September 01, 2005
Here is a list of some of the key points which Migrationwatch has inserted into the debate on immigration and asylum:
1 Impact on population growth
Migrationwatch were first to point out that the Government had failed to include the children of immigrants when they claimed that immigration accounted for only just over half of expected population growth. After a reference to the Statistics Commission, we obliged the Government to admit that 84% of projected population growth is a result of immigration. In other words immigration will add just over 5 million, or 5 times the population of Birmingham, to the population of the UK in the next 30 years.
2 Failed asylum seekers
Migrationwatch first calculated that the number of failed asylum seekers still in Britain was over ¼ million. The Government denied it until the National Audit Office report in July 2005 confirmed that the potential pool of failed asylum seekers was between 155,000 and 283,500 as at the end of May 2004. Even these numbers do not include dependants (for whom 20% should be added). It is thus clear that the Migrationwatch estimate was a cautious one. We were also the first to point out that only one in five failed asylum seekers is actually removed.
3 Illegal immigrants
Having denied for years that it was possible to make an estimate, the Government eventually admitted that there could be up to ½ million illegal immigrants in Britain. Migrationwatch pointed out that the estimate was four years out of date and that ¾ million would be a more accurate figure. The Government have not denied this.
4 Immigration from Eastern Europe
The Home Office paper in April 2003 claimed that the maximum net migration from the new Eastern European members of the EU would be 5,000 – 13,000 a year. Migrationwatch pointed out in a report in August 2003 that this calculation was deeply flawed. We said that even 40,000 would be a cautious estimate. Immigrants are now arriving at the rate of about 160,000 a year. We do not yet know how many are leaving but it is clear that the Government estimate was hopelessly wrong.
5 Impact on housing
Migrationwatch were first to point out that, over the next twenty years, one new household in three would be the result of immigration. In other words we would need to build one million homes, purely for immigrants between now and 2021.
6 HIV, TB etc
In a report dated 18 June 2003, Migrationwatch drew attention to the implications of current immigration policy for the spread of HIV / Aids, Hepatitis B and TB. In July 2004 we called for HIV screening of visitors. In December we pointed out that 90% of newly diagnosed heterosexual infection were thought to have been acquired overseas mostly in Africa. The Government took no action on HIV but have now introduced screening for TB for applicants from high incidence countries.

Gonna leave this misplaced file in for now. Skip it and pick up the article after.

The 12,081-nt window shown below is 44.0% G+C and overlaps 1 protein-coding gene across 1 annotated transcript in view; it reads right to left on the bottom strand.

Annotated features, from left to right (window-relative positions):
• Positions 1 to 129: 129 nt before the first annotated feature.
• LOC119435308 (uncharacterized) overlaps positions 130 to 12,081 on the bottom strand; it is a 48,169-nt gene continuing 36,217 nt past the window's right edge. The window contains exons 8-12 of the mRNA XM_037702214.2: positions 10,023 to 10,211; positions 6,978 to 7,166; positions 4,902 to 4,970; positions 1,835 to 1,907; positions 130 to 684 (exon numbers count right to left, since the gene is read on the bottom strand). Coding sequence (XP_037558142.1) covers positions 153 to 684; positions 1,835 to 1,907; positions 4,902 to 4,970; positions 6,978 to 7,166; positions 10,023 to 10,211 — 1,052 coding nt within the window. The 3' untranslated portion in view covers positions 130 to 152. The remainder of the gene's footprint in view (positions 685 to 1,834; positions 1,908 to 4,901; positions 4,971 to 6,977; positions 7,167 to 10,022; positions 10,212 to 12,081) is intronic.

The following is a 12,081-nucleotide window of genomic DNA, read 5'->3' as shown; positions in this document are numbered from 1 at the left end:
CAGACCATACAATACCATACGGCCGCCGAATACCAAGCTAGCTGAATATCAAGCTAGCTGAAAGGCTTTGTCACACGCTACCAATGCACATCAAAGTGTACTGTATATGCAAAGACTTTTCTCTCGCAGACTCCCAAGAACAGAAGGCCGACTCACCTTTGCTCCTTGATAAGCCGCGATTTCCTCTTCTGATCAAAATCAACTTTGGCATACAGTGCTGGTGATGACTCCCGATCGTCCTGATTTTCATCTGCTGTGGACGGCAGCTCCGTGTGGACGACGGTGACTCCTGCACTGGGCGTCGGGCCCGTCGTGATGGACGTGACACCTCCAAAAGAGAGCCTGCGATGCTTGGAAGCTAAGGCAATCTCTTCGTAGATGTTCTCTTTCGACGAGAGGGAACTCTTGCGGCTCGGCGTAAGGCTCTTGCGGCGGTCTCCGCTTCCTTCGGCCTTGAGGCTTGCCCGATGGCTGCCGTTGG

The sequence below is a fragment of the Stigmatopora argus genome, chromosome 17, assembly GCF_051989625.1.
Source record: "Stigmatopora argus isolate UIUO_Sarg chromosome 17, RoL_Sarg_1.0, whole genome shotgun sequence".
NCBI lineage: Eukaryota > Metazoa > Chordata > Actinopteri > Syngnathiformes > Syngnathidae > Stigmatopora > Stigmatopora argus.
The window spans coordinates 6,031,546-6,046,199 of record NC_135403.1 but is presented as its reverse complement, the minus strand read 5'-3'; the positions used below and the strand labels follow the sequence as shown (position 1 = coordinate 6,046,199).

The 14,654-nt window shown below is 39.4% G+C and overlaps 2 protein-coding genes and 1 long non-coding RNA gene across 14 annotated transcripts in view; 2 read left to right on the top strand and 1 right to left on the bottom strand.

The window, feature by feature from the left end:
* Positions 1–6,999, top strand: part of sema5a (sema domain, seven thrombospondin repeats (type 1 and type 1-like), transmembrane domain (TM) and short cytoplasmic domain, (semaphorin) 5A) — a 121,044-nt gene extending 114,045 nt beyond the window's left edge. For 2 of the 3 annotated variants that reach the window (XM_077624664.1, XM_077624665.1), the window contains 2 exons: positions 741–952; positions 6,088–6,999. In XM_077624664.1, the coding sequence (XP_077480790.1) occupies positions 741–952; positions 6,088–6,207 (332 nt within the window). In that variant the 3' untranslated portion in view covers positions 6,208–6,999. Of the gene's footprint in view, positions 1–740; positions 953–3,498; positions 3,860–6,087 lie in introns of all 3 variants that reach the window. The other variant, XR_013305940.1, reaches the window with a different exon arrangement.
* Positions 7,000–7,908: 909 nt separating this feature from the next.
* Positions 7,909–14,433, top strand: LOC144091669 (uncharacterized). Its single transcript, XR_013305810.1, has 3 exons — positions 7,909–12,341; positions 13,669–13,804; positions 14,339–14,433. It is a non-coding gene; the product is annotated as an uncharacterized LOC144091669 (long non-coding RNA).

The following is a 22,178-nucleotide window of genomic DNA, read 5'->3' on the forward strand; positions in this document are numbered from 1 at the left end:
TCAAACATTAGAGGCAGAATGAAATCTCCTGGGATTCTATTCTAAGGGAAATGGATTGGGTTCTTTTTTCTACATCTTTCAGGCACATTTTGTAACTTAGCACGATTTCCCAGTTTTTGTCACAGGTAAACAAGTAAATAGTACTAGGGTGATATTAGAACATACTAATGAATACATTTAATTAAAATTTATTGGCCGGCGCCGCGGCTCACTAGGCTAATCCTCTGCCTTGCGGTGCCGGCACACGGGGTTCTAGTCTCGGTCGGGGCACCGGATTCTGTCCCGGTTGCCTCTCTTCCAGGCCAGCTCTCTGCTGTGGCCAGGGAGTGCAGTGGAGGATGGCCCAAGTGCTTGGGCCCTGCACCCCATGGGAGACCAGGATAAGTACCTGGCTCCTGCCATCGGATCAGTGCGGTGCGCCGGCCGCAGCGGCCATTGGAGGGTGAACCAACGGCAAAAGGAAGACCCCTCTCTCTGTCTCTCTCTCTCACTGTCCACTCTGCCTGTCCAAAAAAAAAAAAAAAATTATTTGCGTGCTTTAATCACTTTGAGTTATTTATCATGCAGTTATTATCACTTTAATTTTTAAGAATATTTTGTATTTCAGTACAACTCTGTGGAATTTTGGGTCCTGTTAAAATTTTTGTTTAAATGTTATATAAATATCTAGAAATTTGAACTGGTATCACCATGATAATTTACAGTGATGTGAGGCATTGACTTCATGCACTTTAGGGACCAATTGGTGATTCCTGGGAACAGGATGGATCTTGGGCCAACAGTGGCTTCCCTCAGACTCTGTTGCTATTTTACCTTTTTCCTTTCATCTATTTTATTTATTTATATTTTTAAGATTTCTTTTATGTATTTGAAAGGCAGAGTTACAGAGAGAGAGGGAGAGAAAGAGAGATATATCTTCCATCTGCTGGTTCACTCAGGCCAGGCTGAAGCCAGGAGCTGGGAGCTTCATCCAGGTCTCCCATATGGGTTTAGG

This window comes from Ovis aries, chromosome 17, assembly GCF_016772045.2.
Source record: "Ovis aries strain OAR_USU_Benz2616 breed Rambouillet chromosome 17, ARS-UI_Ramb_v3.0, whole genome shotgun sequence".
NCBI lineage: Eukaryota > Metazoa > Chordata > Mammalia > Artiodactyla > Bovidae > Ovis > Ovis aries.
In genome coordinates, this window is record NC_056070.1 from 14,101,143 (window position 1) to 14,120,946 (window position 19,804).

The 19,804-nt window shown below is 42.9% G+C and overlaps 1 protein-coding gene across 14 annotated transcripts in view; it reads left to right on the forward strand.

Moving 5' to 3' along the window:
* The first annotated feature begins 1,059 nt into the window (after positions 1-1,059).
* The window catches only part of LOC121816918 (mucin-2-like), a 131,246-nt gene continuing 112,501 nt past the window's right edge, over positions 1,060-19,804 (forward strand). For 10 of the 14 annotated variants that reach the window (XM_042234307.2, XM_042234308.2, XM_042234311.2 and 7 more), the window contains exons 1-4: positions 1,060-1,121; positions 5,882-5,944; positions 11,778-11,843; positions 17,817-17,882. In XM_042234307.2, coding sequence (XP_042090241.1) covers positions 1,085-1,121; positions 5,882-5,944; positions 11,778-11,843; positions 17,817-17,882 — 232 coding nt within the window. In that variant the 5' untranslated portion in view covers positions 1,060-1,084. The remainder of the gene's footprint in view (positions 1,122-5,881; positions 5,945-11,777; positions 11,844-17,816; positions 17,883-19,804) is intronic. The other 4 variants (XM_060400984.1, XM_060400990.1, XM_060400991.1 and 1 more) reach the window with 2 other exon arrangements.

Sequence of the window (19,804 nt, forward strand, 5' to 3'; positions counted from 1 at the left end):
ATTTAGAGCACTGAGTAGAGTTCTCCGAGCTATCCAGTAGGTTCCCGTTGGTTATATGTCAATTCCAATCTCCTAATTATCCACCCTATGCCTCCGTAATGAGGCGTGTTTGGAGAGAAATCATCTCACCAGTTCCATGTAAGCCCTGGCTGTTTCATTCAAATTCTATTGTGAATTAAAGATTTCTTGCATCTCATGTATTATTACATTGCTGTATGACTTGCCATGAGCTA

7 Refugee Convention
Migrationwatch were among the first to call for Britain’s withdrawal from the 1951 Refugee Convention which limits our ability to deal rapidly with asylum claimants whose claims are clearly unfounded. Withdrawal is now Conservative policy.
8 The Hospitality Sector
Migrationwatch strongly opposed the quota system for workers in the hospitality sector introduced by the present government. We particularly opposed the importation of workers from Bangladesh, given that one in four young Bangladeshis in Britain is unemployed. The Government have now dropped the scheme owing to extensive corruption in the applications and, as we had pointed out, the availability of workers from new members of the EU.
9 Working Holiday makers
The Government widened the scheme and weakened the conditions in August 2003. We pointed out that it was wide open to exploitation and the Government have now had to tighten it up.
The Scottish Executive have been claiming that the population of Scotland is ageing and declining and have used this as a basis to call for more immigration. We have shown that the population is not declining and that immigration is no answer to an ageing population.
11 “White Flight”
Migrationwatch were the first to point to the flow of people from inner-city areas in London, the West Midlands and North of England. We were also able to demonstrate a correlation between the outflow and the ethnicity of the Boroughs which people were leaving.
12 The pensions argument
For some time, the Home Office claimed that the immigration would help to pay our pensions. We have shown that any such effect is only temporary and has the disadvantage of adding very significantly to our population. The Home Office have now dropped this argument. It is not included, for example, in their latest attempt to justify large scale immigration (in their recent consultation paper on work permits).
13 The economic arguments
We have demonstrated that the government’s economic case for immigration relies on distorted statistics. Their claim that migrants make up 8% of the population but contribute 10% of GDP does not take into account dependent children of immigrants. Their claim that immigrants add 0.4% to trend growth does not take account of their addition to the population.
27 August 2005